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aa689395 1=head1 NAME
2
3Pumpkin - Notes on handling the Perl Patch Pumpkin
4
5=head1 SYNOPSIS
6
7There is no simple synopsis, yet.
8
9=head1 DESCRIPTION
10
11This document attempts to begin to describe some of the
12considerations involved in patching and maintaining perl.
13
14This document is still under construction, and still subject to
15significant changes. Still, I hope parts of it will be useful,
16so I'm releasing it even though it's not done.
17
18For the most part, it's a collection of anecdotal information that
19already assumes some familiarity with the Perl sources. I really need
20an introductory section that describes the organization of the sources
21and all the various auxiliary files that are part of the distribution.
22
23=head1 Where Do I Get Perl Sources and Related Material?
24
25The Comprehensive Perl Archive Network (or CPAN) is the place to go.
26There are many mirrors, but the easiest thing to use is probably
7b5757d1 27http://www.perl.com/CPAN/README.html , which automatically points you to a
aa689395 28mirror site "close" to you.
29
30=head2 Perl5-porters mailing list
31
32The mailing list perl5-porters@perl.org
33is the main group working with the development of perl. If you're
34interested in all the latest developments, you should definitely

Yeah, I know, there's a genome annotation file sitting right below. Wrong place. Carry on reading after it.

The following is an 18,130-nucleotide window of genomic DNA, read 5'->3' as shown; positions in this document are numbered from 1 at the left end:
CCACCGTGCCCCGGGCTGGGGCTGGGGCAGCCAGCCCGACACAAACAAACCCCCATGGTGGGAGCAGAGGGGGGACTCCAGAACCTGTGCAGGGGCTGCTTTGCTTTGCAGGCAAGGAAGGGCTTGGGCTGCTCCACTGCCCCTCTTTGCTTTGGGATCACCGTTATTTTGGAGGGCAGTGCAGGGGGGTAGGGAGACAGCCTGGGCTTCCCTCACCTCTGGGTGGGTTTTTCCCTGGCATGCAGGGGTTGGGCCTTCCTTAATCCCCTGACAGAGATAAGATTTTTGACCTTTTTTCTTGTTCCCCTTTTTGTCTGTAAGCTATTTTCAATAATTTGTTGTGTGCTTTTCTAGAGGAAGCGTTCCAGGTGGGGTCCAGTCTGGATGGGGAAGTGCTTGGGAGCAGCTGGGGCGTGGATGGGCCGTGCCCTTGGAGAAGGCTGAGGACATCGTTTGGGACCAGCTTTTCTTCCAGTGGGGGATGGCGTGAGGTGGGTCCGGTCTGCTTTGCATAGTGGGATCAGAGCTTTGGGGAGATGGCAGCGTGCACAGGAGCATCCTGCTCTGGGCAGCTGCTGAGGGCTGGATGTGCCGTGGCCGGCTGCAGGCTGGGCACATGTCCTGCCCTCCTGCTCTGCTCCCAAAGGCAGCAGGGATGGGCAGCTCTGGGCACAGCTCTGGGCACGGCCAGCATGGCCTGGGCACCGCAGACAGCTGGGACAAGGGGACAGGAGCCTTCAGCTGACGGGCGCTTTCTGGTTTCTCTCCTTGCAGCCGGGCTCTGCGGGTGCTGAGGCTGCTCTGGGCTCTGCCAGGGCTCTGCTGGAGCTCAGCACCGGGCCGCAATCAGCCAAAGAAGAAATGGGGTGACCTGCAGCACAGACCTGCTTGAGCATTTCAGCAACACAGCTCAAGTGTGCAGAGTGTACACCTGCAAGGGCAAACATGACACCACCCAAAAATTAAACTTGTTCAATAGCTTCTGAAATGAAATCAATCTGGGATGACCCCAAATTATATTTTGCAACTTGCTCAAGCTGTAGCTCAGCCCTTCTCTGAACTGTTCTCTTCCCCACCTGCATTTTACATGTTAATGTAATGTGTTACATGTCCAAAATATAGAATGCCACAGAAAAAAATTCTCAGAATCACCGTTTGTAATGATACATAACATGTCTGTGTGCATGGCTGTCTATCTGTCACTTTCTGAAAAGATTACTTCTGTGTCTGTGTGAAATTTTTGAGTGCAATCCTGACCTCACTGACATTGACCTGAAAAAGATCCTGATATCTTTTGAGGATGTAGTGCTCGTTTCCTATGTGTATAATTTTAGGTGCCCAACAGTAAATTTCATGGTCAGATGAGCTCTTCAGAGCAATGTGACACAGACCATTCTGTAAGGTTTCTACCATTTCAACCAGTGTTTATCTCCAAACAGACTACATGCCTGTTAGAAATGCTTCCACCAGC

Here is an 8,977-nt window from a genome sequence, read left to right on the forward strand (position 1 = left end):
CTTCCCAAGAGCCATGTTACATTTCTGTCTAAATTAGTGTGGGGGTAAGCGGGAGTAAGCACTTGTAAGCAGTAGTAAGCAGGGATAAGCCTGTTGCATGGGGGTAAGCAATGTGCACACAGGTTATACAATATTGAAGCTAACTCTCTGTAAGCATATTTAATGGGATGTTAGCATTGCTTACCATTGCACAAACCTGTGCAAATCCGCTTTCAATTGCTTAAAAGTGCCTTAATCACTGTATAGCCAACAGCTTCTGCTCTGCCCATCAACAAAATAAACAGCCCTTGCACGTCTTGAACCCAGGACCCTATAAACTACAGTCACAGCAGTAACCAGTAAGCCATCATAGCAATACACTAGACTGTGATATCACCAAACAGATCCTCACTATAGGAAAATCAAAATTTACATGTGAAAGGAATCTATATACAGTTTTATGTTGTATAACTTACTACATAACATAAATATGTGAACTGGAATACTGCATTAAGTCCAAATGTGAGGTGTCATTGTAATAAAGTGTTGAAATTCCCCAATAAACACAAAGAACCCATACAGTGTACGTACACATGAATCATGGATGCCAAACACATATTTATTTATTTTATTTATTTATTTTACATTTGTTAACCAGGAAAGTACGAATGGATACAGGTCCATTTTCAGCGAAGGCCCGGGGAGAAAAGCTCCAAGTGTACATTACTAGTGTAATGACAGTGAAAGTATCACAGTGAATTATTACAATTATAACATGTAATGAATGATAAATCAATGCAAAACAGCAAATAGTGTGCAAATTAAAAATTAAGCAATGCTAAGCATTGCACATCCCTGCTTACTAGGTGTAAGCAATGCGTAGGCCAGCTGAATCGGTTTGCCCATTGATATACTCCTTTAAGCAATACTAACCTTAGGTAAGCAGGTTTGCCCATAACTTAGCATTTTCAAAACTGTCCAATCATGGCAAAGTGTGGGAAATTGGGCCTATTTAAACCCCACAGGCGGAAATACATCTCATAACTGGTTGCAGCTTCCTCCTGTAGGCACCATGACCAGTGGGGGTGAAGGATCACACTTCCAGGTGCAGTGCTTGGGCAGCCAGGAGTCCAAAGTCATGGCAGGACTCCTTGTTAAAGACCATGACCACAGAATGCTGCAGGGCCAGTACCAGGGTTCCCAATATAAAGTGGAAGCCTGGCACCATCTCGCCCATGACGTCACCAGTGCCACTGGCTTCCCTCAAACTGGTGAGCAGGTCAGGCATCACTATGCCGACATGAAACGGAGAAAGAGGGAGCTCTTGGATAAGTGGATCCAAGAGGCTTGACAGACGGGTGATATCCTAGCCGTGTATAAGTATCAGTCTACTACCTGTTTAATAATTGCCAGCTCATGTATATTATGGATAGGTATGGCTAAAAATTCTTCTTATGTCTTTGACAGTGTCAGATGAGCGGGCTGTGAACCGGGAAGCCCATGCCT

35subscribe. The list is high volume, but generally has a
36fairly low noise level.
37
38Subscribe by sending the message (in the body of your letter)
39
40 subscribe perl5-porters
41
42to perl5-porters-request@perl.org .
43
fb73857a 44Archives of the list are held at:
45
46 http://www.rosat.mpe-garching.mpg.de/mailing-lists/perl-porters/
47
aa689395 48=head1 How are Perl Releases Numbered?
49
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50Perl version numbers are floating point numbers, such as 5.004.
51(Observations about the imprecision of floating point numbers for
52representing reality probably have more relevance than you might
53imagine :-) The major version number is 5 and the '004' is the
54patchlevel. (Questions such as whether or not '004' is really a minor
55version number can safely be ignored.:)
56
57The version number is available as the magic variable $],
aa689395 58and can be used in comparisons, e.g.
59
60 print "You've got an old perl\n" if $] < 5.002;
61